For more than fifty years, Augusta-born artist Jasper Johns has set a standard for American art. Over the course of his long career, Johns has produced a complex and challenging body of work, receiving numerous awards and accolades, and exhibiting widely to great acclaim. Housed in major museum collections throughout the world, his work is found in Georgia at the Brenau University Galleries in Gainesville and at the Morris Museum of Art in Augusta.
Early Life and Career
Johns was born in Augusta on May 15, 1930, to Jean Riley and William Jasper Johns. (According to Johns, he and his father may have been named for William Jasper, a sergeant during the Revolutionary War [1775-83] who died in 1779 during the Siege of Savannah. Both the town of Jasper and Jasper County are named in the soldier’s honor.) His parents’ marriage was short-lived, and Johns spent his early childhood in Allendale, South Carolina, where he lived with his paternal grandparents. He spent one year with his mother in Columbia, South Carolina, and thereafter he spent several years living with his aunt Gladys in Lake Murray, South Carolina, twenty-two miles from Columbia. He completed high school in Sumter, South Carolina, where he once again lived with his mother.
Beginning in 1947 Johns studied art at the University of South Carolina in Columbia for three semesters but left to attend briefly the Parsons School of Design in New York City. He was drafted into the army in 1951 and stationed first in Fort Jackson, South Carolina, where he managed an art gallery, and later in Sendai, Japan.
In the summer of 1953 Johns returned to New York, where he and fellow southern artist Robert Rauschenberg designed window displays for department stores. During this time Johns experimented with painting over collage. He also began painting the American flag, which became a hallmark of his work, followed by paintings of numbers and targets. During a 1990 interview, in response to a question about the recurring image of the flag in his work, Johns recounted a childhood memory of his father showing him the statue of William Jasper in Savannah’s Madison Square, which depicts Jasper holding aloft the American flag.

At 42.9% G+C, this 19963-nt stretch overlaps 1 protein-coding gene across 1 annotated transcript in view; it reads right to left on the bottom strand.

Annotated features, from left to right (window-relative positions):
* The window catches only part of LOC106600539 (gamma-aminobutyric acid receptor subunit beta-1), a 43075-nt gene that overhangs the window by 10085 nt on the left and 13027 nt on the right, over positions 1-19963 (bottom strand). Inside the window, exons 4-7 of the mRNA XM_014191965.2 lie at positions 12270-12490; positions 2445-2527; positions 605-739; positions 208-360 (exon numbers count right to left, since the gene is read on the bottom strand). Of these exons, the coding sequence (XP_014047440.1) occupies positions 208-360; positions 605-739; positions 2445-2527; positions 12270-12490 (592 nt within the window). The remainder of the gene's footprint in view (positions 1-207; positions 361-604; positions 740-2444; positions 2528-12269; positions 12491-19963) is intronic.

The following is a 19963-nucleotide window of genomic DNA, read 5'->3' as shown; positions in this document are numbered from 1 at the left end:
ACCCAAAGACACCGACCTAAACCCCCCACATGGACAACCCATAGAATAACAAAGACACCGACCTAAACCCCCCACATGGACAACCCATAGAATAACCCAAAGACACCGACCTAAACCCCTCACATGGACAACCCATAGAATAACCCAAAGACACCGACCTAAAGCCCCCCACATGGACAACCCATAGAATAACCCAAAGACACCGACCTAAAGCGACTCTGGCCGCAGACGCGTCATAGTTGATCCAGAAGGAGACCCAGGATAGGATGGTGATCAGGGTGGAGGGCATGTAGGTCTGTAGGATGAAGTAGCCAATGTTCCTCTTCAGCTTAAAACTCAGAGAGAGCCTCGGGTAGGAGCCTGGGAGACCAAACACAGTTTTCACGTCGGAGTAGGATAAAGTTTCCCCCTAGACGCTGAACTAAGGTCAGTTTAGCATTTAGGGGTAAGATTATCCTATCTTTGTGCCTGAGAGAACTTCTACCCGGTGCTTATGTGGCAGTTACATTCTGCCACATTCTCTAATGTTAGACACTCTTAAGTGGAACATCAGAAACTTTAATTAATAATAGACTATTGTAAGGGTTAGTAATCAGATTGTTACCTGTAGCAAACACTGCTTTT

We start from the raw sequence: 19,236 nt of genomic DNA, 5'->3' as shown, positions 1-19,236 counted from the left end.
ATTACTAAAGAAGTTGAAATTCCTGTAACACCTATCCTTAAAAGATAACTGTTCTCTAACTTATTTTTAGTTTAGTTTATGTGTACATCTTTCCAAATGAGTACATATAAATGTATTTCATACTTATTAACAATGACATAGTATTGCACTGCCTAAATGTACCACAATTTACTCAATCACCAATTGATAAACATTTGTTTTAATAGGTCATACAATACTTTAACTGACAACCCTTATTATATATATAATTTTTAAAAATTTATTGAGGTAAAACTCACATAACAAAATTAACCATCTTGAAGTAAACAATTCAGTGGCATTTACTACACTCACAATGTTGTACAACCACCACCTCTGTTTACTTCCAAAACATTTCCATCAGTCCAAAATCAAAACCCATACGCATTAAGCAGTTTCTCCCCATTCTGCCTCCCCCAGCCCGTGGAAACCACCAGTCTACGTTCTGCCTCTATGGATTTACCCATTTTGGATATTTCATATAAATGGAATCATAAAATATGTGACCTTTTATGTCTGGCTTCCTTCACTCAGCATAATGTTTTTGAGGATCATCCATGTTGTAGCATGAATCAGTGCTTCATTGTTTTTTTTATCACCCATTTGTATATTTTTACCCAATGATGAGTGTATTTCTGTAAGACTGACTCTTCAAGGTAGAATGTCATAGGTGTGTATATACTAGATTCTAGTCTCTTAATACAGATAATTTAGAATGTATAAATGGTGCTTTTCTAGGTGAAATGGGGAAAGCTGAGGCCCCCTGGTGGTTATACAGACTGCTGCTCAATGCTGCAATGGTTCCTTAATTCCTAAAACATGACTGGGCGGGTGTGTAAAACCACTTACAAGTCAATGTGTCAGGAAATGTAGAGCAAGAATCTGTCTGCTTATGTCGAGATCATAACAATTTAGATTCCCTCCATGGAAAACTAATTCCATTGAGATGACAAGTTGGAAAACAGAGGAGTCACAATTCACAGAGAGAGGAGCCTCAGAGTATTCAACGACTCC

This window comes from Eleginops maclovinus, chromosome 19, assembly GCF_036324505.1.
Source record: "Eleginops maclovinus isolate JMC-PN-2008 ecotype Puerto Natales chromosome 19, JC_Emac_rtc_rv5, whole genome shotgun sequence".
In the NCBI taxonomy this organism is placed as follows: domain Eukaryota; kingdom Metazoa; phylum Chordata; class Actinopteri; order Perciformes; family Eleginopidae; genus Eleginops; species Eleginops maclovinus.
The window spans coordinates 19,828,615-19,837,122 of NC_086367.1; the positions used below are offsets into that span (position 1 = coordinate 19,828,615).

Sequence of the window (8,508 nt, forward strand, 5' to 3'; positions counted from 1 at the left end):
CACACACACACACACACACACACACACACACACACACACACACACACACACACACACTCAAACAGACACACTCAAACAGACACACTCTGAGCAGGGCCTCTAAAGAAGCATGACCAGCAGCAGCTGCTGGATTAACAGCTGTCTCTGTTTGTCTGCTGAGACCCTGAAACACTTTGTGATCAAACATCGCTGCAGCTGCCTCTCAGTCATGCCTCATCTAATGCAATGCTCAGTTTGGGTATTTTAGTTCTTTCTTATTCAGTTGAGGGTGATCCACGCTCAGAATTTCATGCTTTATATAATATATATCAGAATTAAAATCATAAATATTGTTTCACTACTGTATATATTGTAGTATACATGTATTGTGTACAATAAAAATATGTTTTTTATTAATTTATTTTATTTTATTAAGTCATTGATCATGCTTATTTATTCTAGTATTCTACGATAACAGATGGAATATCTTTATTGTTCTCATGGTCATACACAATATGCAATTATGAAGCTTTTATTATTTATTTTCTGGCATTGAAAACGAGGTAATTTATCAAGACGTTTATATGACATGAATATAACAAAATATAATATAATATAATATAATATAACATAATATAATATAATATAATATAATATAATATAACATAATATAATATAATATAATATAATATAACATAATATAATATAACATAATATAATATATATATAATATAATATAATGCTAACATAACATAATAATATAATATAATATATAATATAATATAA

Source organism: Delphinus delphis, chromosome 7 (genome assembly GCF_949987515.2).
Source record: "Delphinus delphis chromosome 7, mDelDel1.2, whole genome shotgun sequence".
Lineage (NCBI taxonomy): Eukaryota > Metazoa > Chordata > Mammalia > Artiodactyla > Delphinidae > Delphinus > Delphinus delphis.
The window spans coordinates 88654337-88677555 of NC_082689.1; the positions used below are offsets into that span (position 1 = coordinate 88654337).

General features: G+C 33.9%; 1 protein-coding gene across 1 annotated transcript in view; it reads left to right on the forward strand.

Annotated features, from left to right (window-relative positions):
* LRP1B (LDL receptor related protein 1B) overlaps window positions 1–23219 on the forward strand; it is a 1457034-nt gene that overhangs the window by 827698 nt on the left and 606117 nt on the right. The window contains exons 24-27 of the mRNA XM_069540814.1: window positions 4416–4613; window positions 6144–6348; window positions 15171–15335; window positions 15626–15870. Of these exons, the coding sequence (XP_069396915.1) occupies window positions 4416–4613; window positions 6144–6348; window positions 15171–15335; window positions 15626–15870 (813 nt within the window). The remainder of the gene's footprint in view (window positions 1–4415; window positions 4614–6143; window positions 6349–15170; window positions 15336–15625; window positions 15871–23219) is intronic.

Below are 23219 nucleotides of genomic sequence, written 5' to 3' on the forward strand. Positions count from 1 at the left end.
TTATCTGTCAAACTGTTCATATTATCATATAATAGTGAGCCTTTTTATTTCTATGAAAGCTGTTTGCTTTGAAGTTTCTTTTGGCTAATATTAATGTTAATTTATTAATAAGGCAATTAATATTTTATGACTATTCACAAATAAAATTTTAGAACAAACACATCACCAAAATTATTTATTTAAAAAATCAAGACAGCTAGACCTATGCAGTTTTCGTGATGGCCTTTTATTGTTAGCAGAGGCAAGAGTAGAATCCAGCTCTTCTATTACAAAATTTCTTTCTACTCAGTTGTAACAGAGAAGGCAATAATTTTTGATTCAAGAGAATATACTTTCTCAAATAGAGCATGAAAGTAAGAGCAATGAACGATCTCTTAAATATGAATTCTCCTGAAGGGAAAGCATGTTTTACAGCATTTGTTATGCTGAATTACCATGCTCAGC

Johns and Rauschenberg heralded the arrival of pop art, a movement that started during the mid-1950s, with work that used familiar objects in new, startling ways. A reaction against abstract expressionism, pop art paid homage to mass media, advertising, and consumer goods. The two artists also created a point of departure from the movement and allowed their work to evolve beyond it by adding visual puns and pictorial references. During this time, Johns collaborated with friends in many other fields as well, including composer John Cage and choreographer Merce Cunningham.
In 1957 the Jewish Museum in New York included a 1955 work by Johns, Green Target, in the exhibition Artists of the New York School: Second Generation, marking Johns’s first participation in a museum exhibition. His first solo exhibition was held in 1958 at the Leo Castelli Gallery in New York. The Museum of Modern Art purchased several of his works out of that show and one, Target with Four Faces, appeared on the January 1958 cover of ARTnews magazine. Three of his works were included in the Venice Biennale, and he was awarded a prize at the Carnegie International exhibition in Pittsburgh, Pennsylvania. The following year his first foreign solo exhibitions were held in Paris, France, and Milan, Italy. In New York Johns participated with Rauschenberg in artist Allan Kaprow’s Eighteen Happenings in Six Parts. He became increasingly interested in the work of artist Marcel Duchamp and began to make sculpture.